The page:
At the end of 2008, more than 42 million people around the world had been forced to flee their homes, the UN Refugee Agency (UNHCR) said on 20 June to mark World Refugee Day.

Those that were uprooted to other areas within their own countries are known as internally displaced people (IDPs). They are classified as refugees only once they cross an international border.

According to UNHCR’s annual Global Trends report, released on 16 June, there were around 16 million refugees and 26 million IDPs in the world at the end of 2008.

UNHCR says that the number of IDPs is growing faster than the number of refugees because of the changing nature of conflict; the majority of conflicts today are within individual countries and less between nations.

While the UN agency’s mandate is to “lead and co-ordinate international action to protect refugees and resolve refugee problems worldwide”, in recent years it has been increasingly tasked under the UN’s humanitarian reform process with assisting IDPs. Since 2005, the number of IDPs UNHCR provides services for has doubled.

“Being forced from your home by conflict or persecution is a tragedy whether you’ve crossed an international border or not,” UN High Commissioner for Refugees António Guterres said. “Today, we are seeing a relentless series of internal conflicts that are generating millions of uprooted people.”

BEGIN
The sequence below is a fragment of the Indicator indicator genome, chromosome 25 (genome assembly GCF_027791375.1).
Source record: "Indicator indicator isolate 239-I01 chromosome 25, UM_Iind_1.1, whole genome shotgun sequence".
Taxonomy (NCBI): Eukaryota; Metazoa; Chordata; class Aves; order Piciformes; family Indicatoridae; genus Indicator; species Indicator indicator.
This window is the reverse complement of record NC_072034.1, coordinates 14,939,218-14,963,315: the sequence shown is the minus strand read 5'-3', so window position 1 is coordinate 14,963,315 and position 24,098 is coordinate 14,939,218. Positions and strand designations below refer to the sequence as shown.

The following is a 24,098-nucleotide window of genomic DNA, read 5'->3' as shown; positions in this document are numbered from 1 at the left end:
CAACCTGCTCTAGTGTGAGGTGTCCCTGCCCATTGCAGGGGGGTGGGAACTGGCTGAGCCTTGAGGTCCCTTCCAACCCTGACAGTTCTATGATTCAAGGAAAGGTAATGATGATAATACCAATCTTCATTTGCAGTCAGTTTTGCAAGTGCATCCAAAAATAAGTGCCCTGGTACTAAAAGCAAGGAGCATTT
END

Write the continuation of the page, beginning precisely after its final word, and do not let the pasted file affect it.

Guterres said this year’s crises in Pakistan, Sri Lanka and Somalia are pushing the number of people forced to flee their homes towards the 45 million mark – the highest number in at least a decade.

Countries with more than 1 million IDPs

  1. Colombia: 3 million
  2. Iraq: 2.6 million
  3. Pakistan: 2.5 million
  4. Sudan: 2 million
  5. DRC: 1.5 million
  6. Congo: 1.3 million
  7. Uganda: 1.2 million

Major refugee-hosting countries in 2008

  1. Pakistan: 1.8 million
  2. Syria: 1.1 million
  3. Iran: 980,000
  4. Germany: 582,700
  5. Jordan: 500,400
  6. Chad: 330,500
  7. Tanzania: 321,900
  8. Kenya: 320,600

 

DUBAI, 21 June 2009 (IRIN)  

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